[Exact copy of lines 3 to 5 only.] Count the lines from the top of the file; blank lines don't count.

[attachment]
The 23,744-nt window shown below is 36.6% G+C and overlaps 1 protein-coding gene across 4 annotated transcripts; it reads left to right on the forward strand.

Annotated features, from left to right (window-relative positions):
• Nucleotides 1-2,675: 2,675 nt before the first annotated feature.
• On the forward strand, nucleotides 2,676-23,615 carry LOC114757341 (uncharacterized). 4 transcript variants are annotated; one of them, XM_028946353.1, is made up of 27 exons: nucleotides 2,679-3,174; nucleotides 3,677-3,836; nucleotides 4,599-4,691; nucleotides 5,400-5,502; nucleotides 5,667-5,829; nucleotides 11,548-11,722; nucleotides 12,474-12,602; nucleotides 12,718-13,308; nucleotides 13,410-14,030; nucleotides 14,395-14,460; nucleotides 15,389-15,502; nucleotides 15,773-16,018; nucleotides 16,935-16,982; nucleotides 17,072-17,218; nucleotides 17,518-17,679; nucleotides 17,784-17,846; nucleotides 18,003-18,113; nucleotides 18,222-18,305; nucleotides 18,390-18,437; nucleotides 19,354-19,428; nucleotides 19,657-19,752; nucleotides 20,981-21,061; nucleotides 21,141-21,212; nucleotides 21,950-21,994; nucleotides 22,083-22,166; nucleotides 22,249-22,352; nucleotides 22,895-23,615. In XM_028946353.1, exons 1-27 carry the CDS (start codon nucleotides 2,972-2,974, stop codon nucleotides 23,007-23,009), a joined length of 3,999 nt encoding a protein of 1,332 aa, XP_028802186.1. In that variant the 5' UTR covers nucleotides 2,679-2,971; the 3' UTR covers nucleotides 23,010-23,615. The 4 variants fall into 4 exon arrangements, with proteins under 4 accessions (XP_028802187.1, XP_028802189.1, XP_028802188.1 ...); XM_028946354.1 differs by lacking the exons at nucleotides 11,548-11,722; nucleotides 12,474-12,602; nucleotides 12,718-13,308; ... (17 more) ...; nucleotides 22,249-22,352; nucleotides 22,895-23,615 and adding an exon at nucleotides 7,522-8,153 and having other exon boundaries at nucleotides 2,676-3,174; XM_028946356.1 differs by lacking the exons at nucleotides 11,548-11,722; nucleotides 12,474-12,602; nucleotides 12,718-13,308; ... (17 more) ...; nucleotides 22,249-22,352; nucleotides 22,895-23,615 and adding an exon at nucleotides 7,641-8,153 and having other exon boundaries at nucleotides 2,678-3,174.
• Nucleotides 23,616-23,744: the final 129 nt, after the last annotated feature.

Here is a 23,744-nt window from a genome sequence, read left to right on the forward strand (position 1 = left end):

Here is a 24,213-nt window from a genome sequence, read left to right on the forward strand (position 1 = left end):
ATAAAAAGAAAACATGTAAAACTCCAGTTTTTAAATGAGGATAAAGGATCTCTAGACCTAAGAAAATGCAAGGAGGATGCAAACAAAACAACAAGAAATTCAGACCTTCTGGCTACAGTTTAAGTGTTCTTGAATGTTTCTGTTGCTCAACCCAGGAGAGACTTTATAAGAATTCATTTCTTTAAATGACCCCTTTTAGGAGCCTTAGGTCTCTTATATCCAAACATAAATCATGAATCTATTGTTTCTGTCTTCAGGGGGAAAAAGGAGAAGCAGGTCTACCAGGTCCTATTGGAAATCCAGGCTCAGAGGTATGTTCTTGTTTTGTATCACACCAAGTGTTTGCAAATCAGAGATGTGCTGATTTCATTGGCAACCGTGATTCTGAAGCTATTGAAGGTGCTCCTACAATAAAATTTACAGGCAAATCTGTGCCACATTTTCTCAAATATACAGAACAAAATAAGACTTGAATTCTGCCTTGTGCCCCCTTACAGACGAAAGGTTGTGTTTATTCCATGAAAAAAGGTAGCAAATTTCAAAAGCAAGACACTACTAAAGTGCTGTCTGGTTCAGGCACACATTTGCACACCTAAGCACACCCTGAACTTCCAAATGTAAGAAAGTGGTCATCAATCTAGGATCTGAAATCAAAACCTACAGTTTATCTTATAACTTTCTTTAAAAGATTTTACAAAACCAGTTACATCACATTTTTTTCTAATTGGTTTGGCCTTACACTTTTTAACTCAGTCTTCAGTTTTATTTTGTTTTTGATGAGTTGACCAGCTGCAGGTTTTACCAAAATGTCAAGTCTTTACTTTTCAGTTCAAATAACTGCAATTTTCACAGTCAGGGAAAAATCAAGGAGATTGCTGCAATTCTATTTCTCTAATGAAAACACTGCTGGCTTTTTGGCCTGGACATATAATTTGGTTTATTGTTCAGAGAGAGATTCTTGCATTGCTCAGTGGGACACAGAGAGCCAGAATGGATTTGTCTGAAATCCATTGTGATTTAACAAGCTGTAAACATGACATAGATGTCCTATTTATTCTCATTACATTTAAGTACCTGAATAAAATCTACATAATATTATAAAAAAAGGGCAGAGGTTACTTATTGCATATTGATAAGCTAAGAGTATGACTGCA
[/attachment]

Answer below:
• Nucleotides 1-2,675: 2,675 nt before the first annotated feature.
• On the forward strand, nucleotides 2,676-23,615 carry LOC114757341 (uncharacterized). 4 transcript variants are annotated; one of them, XM_028946353.1, is made up of 27 exons: nucleotides 2,679-3,174; nucleotides 3,677-3,836; nucleotides 4,599-4,691; nucleotides 5,400-5,502; nucleotides 5,667-5,829; nucleotides 11,548-11,722; nucleotides 12,474-12,602; nucleotides 12,718-13,308; nucleotides 13,410-14,030; nucleotides 14,395-14,460; nucleotides 15,389-15,502; nucleotides 15,773-16,018; nucleotides 16,935-16,982; nucleotides 17,072-17,218; nucleotides 17,518-17,679; nucleotides 17,784-17,846; nucleotides 18,003-18,113; nucleotides 18,222-18,305; nucleotides 18,390-18,437; nucleotides 19,354-19,428; nucleotides 19,657-19,752; nucleotides 20,981-21,061; nucleotides 21,141-21,212; nucleotides 21,950-21,994; nucleotides 22,083-22,166; nucleotides 22,249-22,352; nucleotides 22,895-23,615. In XM_028946353.1, exons 1-27 carry the CDS (start codon nucleotides 2,972-2,974, stop codon nucleotides 23,007-23,009), a joined length of 3,999 nt encoding a protein of 1,332 aa, XP_028802186.1. In that variant the 5' UTR covers nucleotides 2,679-2,971; the 3' UTR covers nucleotides 23,010-23,615. The 4 variants fall into 4 exon arrangements, with proteins under 4 accessions (XP_028802187.1, XP_028802189.1, XP_028802188.1 ...); XM_028946354.1 differs by lacking the exons at nucleotides 11,548-11,722; nucleotides 12,474-12,602; nucleotides 12,718-13,308; ... (17 more) ...; nucleotides 22,249-22,352; nucleotides 22,895-23,615 and adding an exon at nucleotides 7,522-8,153 and having other exon boundaries at nucleotides 2,676-3,174; XM_028946356.1 differs by lacking the exons at nucleotides 11,548-11,722; nucleotides 12,474-12,602; nucleotides 12,718-13,308; ... (17 more) ...; nucleotides 22,249-22,352; nucleotides 22,895-23,615 and adding an exon at nucleotides 7,641-8,153 and having other exon boundaries at nucleotides 2,678-3,174.
• Nucleotides 23,616-23,744: the final 129 nt, after the last annotated feature.